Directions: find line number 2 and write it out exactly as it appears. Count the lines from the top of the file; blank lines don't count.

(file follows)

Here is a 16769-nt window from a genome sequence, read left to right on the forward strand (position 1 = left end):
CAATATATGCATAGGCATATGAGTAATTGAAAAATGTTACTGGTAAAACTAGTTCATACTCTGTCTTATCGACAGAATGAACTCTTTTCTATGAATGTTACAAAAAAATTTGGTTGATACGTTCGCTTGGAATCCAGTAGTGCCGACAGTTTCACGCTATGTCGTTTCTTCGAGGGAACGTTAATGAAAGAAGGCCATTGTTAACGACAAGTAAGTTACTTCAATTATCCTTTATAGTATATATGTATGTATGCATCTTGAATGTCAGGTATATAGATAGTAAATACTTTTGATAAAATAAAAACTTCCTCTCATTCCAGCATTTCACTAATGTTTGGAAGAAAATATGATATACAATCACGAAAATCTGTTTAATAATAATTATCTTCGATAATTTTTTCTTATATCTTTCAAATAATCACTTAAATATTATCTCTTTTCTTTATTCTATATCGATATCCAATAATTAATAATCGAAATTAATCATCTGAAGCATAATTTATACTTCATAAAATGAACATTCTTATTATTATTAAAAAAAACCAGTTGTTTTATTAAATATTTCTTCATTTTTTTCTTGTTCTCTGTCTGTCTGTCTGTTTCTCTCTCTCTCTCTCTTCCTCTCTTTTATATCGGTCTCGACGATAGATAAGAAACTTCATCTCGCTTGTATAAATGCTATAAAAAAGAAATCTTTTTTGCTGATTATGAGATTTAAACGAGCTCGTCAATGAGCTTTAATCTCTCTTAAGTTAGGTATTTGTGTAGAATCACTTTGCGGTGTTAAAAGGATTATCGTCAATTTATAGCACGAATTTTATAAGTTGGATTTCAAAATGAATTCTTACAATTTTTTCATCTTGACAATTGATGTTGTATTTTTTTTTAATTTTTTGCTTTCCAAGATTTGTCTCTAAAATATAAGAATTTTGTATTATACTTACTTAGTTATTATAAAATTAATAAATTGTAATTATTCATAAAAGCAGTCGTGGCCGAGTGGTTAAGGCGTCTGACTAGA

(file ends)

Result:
CAATATATGCATAGGCATATGAGTAATTGAAAAATGTTACTGGTAAAACTAGTTCATACTCTGTCTTATCGACAGAATGAACTCTTTTCTATGAATGTTACAAAAAAATTTGGTTGATACGTTCGCTTGGAATCCAGTAGTGCCGACAGTTTCACGCTATGTCGTTTCTTCGAGGGAACGTTAATGAAAGAAGGCCATTGTTAACGACAAGTAAGTTACTTCAATTATCCTTTATAGTATATATGTATGTATGCATCTTGAATGTCAGGTATATAGATAGTAAATACTTTTGATAAAATAAAAACTTCCTCTCATTCCAGCATTTCACTAATGTTTGGAAGAAAATATGATATACAATCACGAAAATCTGTTTAATAATAATTATCTTCGATAATTTTTTCTTATATCTTTCAAATAATCACTTAAATATTATCTCTTTTCTTTATTCTATATCGATATCCAATAATTAATAATCGAAATTAATCATCTGAAGCATAATTTATACTTCATAAAATGAACATTCTTATTATTATTAAAAAAAACCAGTTGTTTTATTAAATATTTCTTCATTTTTTTCTTGTTCTCTGTCTGTCTGTCTGTTTCTCTCTCTCTCTCTCTTCCTCTCTTTTATATCGGTCTCGACGATAGATAAGAAACTTCATCTCGCTTGTATAAATGCTATAAAAAAGAAATCTTTTTTGCTGATTATGAGATTTAAACGAGCTCGTCAATGAGCTTTAATCTCTCTTAAGTTAGGTATTTGTGTAGAATCACTTTGCGGTGTTAAAAGGATTATCGTCAATTTATAGCACGAATTTTATAAGTTGGATTTCAAAATGAATTCTTACAATTTTTTCATCTTGACAATTGATGTTGTATTTTTTTTTAATTTTTTGCTTTCCAAGATTTGTCTCTAAAATATAAGAATTTTGTATTATACTTACTTAGTTATTATAAAATTAATAAATTGTAATTATTCATAAAAGCAGTCGTGGCCGAGTGGTTAAGGCGTCTGACTAGA